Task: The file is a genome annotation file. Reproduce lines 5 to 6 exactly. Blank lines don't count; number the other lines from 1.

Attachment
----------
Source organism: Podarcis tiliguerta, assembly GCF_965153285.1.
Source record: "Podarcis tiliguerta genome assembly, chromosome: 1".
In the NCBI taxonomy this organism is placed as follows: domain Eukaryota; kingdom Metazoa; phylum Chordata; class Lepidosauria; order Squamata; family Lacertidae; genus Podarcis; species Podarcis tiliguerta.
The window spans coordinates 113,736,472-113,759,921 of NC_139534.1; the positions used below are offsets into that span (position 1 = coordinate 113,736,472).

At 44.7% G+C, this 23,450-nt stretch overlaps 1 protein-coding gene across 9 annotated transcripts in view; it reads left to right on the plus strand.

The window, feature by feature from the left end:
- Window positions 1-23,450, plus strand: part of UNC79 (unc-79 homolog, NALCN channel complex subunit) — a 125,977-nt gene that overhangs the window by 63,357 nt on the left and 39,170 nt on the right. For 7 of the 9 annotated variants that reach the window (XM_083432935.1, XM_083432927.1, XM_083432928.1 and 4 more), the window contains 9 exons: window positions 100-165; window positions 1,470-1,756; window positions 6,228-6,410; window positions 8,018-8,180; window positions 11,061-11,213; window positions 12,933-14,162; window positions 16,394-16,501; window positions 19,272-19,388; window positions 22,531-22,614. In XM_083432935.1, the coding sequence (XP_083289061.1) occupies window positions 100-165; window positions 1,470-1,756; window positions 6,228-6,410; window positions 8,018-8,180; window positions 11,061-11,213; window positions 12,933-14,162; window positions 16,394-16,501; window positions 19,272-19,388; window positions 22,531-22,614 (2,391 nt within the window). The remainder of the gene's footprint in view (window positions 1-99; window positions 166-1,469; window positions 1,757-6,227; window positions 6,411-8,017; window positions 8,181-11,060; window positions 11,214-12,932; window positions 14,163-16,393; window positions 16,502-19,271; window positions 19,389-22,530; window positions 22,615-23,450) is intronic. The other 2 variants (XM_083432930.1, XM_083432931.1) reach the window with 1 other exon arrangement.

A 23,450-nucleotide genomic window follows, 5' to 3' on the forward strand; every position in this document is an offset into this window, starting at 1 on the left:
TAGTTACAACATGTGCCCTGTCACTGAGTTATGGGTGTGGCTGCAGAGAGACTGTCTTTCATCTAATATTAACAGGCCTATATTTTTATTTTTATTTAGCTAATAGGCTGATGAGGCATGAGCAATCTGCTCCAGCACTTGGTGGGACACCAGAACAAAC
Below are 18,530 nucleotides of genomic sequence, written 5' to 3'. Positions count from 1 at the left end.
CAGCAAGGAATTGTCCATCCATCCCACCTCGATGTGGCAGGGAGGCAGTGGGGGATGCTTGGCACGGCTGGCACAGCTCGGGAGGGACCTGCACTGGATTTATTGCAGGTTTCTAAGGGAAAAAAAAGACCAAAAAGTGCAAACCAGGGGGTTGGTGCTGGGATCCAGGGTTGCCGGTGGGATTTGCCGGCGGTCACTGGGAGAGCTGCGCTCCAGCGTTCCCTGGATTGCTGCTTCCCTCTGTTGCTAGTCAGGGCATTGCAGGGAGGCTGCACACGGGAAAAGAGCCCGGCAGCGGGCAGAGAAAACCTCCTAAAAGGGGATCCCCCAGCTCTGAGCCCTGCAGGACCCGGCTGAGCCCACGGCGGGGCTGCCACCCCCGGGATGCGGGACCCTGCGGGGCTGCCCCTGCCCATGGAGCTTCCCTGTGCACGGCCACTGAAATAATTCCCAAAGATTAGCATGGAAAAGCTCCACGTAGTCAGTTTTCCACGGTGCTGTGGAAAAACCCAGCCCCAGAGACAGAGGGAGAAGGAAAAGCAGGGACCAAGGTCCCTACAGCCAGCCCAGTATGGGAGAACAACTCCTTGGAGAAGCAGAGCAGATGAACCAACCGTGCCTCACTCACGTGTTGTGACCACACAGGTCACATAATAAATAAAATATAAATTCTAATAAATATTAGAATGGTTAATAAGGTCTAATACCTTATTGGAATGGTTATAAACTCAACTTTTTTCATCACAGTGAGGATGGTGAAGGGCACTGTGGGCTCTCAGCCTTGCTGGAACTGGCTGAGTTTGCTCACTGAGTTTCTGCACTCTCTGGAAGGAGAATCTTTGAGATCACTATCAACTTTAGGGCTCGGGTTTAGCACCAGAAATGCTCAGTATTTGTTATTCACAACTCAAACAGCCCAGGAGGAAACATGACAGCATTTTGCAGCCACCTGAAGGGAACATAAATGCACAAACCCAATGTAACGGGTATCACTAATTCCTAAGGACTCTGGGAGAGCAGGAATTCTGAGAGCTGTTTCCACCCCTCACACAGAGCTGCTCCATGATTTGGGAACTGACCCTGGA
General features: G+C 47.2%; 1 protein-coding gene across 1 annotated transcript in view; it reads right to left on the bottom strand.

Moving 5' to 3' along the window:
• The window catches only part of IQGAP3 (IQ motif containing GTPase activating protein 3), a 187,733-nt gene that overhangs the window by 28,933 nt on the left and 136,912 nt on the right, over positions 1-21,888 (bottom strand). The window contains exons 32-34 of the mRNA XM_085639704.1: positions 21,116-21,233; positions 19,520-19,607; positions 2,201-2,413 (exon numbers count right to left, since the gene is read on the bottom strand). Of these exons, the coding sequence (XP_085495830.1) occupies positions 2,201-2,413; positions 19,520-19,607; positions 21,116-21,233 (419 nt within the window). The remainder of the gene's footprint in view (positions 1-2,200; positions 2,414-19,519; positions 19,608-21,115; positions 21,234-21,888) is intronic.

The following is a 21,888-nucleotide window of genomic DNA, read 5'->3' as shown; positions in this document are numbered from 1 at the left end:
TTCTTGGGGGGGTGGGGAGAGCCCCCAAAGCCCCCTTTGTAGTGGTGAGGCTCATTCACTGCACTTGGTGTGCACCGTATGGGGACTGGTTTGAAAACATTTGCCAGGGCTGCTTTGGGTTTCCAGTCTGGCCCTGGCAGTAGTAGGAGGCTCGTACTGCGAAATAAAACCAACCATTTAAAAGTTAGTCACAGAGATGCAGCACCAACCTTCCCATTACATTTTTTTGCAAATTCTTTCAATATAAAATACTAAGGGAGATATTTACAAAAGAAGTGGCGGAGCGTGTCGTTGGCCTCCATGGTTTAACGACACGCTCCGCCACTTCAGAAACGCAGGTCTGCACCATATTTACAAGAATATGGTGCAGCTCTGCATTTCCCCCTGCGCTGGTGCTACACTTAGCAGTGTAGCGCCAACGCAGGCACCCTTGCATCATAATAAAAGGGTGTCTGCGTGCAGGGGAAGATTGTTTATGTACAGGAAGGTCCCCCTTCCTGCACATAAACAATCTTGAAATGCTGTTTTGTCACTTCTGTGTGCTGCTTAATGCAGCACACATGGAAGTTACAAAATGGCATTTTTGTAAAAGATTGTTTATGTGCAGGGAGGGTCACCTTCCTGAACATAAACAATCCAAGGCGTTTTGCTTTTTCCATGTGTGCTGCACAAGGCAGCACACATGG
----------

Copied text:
At 44.7% G+C, this 23,450-nt stretch overlaps 1 protein-coding gene across 9 annotated transcripts in view; it reads left to right on the plus strand.

The window, feature by feature from the left end: